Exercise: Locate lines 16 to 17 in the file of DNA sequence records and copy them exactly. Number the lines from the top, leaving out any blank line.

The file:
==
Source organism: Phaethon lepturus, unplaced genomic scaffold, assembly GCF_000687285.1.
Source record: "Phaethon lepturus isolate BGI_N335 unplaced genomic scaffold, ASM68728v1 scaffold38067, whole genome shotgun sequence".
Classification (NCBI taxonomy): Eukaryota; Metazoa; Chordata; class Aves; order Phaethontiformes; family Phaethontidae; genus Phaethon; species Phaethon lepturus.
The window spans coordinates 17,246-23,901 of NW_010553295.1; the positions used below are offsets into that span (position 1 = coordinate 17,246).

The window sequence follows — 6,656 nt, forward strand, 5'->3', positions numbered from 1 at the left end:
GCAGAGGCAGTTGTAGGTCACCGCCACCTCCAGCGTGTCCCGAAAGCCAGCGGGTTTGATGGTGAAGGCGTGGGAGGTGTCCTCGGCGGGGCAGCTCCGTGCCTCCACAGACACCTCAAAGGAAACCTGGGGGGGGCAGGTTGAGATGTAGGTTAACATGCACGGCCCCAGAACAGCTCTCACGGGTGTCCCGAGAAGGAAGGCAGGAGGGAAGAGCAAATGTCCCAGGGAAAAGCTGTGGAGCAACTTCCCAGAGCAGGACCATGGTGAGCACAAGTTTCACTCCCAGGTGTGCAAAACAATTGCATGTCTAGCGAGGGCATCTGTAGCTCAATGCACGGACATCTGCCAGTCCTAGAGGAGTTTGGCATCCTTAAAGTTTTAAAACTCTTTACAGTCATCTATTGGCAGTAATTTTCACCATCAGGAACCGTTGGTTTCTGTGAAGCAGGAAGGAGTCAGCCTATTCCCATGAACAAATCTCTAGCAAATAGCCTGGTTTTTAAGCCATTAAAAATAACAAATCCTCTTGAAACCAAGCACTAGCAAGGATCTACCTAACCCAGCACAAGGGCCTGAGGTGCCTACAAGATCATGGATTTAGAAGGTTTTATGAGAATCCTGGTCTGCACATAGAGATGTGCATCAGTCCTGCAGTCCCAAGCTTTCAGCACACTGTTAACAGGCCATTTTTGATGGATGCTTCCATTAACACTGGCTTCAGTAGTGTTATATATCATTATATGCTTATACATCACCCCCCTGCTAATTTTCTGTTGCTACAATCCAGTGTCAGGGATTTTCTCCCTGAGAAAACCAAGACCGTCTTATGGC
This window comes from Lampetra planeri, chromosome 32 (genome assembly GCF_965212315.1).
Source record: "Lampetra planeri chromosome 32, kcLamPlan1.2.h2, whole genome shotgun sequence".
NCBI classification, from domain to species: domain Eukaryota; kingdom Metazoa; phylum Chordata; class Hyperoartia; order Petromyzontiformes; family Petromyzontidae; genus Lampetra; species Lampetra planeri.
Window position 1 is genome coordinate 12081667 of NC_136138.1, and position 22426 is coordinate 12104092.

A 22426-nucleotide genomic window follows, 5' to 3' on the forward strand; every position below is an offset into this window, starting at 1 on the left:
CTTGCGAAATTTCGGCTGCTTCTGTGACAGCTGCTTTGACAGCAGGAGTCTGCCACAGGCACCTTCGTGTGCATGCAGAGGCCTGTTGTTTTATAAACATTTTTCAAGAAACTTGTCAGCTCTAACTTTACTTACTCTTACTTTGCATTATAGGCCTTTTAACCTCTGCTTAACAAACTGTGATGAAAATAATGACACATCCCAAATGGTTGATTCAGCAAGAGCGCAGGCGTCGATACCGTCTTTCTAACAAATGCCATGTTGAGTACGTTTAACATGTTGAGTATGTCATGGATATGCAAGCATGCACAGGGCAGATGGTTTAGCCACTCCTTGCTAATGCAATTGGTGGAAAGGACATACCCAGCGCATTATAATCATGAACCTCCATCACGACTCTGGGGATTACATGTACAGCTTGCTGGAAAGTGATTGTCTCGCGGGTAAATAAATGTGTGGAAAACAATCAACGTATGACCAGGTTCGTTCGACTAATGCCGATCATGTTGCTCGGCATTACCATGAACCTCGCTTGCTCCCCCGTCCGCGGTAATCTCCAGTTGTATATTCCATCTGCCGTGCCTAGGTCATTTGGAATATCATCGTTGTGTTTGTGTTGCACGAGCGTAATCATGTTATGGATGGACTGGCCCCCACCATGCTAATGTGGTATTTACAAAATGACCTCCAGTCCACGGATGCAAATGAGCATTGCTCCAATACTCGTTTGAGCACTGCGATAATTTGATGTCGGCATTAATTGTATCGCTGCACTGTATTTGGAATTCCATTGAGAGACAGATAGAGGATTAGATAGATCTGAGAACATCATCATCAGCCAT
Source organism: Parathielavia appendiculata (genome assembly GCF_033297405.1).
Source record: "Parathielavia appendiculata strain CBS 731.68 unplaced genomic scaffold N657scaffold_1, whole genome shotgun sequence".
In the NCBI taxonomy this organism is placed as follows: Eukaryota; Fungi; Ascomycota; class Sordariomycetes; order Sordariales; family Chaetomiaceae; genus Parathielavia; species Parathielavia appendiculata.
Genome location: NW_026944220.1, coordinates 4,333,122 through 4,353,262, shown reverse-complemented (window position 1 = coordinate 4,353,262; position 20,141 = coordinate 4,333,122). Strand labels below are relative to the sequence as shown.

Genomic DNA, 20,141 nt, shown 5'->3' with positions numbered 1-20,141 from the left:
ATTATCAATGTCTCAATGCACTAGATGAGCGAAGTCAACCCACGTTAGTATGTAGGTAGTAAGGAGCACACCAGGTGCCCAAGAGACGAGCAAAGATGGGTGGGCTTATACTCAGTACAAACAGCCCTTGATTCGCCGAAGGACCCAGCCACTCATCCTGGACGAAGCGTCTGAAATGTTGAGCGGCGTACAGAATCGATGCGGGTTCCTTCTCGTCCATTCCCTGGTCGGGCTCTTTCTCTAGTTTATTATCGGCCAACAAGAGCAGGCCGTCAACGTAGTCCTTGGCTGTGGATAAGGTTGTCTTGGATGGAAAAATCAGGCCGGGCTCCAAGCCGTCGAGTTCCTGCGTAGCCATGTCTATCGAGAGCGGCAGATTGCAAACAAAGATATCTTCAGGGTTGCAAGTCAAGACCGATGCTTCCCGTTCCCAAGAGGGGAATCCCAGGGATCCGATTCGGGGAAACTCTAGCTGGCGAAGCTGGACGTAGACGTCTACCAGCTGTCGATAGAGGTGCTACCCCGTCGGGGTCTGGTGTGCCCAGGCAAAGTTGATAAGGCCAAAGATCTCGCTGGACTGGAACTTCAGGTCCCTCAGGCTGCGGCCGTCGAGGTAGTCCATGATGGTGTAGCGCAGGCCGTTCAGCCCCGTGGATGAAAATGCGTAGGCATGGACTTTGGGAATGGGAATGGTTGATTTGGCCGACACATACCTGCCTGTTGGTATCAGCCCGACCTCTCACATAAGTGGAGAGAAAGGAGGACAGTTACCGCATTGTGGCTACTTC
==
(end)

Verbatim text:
Genome location: NW_026944220.1, coordinates 4,333,122 through 4,353,262, shown reverse-complemented (window position 1 = coordinate 4,353,262; position 20,141 = coordinate 4,333,122). Strand labels below are relative to the sequence as shown.

Genomic DNA, 20,141 nt, shown 5'->3' with positions numbered 1-20,141 from the left: